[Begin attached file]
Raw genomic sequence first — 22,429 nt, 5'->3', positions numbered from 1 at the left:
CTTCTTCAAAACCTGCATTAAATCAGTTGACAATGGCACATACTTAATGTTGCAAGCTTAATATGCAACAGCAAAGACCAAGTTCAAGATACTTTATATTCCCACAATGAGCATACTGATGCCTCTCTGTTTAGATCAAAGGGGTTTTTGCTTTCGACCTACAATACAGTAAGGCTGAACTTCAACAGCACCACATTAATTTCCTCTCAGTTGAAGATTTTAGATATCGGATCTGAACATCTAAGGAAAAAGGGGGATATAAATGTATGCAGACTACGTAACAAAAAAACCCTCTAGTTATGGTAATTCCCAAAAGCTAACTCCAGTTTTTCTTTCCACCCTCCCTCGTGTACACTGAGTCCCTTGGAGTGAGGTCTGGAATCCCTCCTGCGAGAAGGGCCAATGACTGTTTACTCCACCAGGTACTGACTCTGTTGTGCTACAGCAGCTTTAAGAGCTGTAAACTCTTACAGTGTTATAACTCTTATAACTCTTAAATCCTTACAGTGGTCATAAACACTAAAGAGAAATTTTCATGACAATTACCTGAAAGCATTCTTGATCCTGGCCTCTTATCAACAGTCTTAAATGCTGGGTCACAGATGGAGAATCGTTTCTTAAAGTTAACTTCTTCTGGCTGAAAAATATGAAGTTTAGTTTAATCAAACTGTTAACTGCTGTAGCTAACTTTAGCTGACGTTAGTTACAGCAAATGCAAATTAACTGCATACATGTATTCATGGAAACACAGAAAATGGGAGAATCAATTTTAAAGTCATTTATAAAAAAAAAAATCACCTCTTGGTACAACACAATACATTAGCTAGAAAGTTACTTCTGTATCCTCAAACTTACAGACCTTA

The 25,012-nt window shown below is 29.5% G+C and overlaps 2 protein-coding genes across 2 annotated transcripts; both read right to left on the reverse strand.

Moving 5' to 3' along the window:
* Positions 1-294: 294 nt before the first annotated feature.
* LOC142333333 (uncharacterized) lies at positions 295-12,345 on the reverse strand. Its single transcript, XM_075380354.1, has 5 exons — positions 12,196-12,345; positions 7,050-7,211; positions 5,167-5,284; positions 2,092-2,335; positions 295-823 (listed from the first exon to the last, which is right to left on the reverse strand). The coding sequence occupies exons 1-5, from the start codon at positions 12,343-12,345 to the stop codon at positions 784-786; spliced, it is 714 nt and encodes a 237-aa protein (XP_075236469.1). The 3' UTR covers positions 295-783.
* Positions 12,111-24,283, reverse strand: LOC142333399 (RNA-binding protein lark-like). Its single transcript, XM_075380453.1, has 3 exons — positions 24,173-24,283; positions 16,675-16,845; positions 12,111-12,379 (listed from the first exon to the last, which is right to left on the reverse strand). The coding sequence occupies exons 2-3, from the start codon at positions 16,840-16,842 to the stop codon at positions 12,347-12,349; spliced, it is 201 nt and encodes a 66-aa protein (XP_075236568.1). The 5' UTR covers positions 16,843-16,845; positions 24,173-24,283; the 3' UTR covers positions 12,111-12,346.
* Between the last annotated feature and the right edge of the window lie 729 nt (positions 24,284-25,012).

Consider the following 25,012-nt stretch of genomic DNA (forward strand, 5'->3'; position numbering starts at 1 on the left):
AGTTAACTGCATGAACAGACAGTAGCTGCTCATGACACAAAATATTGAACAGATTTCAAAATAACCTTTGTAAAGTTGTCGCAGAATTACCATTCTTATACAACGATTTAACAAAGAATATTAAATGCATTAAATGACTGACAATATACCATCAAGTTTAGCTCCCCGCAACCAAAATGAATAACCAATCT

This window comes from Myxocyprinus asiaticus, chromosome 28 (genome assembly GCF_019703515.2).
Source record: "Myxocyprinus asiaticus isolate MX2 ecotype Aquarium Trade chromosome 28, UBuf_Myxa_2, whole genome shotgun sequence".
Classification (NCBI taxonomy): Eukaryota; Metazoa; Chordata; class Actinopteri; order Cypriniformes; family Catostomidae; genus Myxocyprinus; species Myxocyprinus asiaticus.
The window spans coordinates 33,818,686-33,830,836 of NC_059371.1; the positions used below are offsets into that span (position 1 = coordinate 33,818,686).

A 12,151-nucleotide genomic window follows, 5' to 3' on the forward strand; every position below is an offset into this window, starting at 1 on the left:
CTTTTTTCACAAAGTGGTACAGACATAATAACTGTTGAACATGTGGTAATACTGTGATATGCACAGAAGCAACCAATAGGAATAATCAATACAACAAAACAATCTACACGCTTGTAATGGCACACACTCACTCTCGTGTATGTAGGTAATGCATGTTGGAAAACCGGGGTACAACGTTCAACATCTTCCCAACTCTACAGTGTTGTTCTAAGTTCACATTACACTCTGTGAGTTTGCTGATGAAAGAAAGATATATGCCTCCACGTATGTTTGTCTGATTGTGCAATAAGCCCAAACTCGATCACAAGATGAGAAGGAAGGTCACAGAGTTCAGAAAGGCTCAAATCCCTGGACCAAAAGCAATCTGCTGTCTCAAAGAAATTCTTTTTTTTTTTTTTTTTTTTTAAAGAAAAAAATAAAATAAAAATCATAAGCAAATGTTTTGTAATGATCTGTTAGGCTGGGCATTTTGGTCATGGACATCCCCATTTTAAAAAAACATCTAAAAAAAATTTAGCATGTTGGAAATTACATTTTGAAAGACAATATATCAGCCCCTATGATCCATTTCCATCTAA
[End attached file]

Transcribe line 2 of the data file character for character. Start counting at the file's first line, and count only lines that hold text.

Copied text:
CTTCTTCAAAACCTGCATTAAATCAGTTGACAATGGCACATACTTAATGTTGCAAGCTTAATATGCAACAGCAAAGACCAAGTTCAAGATACTTTATATTCCCACAATGAGCATACTGATGCCTCTCTGTTTAGATCAAAGGGGTTTTTGCTTTCGACCTACAATACAGTAAGGCTGAACTTCAACAGCACCACATTAATTTCCTCTCAGTTGAAGATTTTAGATATCGGATCTGAACATCTAAGGAAAAAGGGGGATATAAATGTATGCAGACTACGTAACAAAAAAACCCTCTAGTTATGGTAATTCCCAAAAGCTAACTCCAGTTTTTCTTTCCACCCTCCCTCGTGTACACTGAGTCCCTTGGAGTGAGGTCTGGAATCCCTCCTGCGAGAAGGGCCAATGACTGTTTACTCCACCAGGTACTGACTCTGTTGTGCTACAGCAGCTTTAAGAGCTGTAAACTCTTACAGTGTTATAACTCTTATAACTCTTAAATCCTTACAGTGGTCATAAACACTAAAGAGAAATTTTCATGACAATTACCTGAAAGCATTCTTGATCCTGGCCTCTTATCAACAGTCTTAAATGCTGGGTCACAGATGGAGAATCGTTTCTTAAAGTTAACTTCTTCTGGCTGAAAAATATGAAGTTTAGTTTAATCAAACTGTTAACTGCTGTAGCTAACTTTAGCTGACGTTAGTTACAGCAAATGCAAATTAACTGCATACATGTATTCATGGAAACACAGAAAATGGGAGAATCAATTTTAAAGTCATTTATAAAAAAAAAAATCACCTCTTGGTACAACACAATACATTAGCTAGAAAGTTACTTCTGTATCCTCAAACTTACAGACCTTA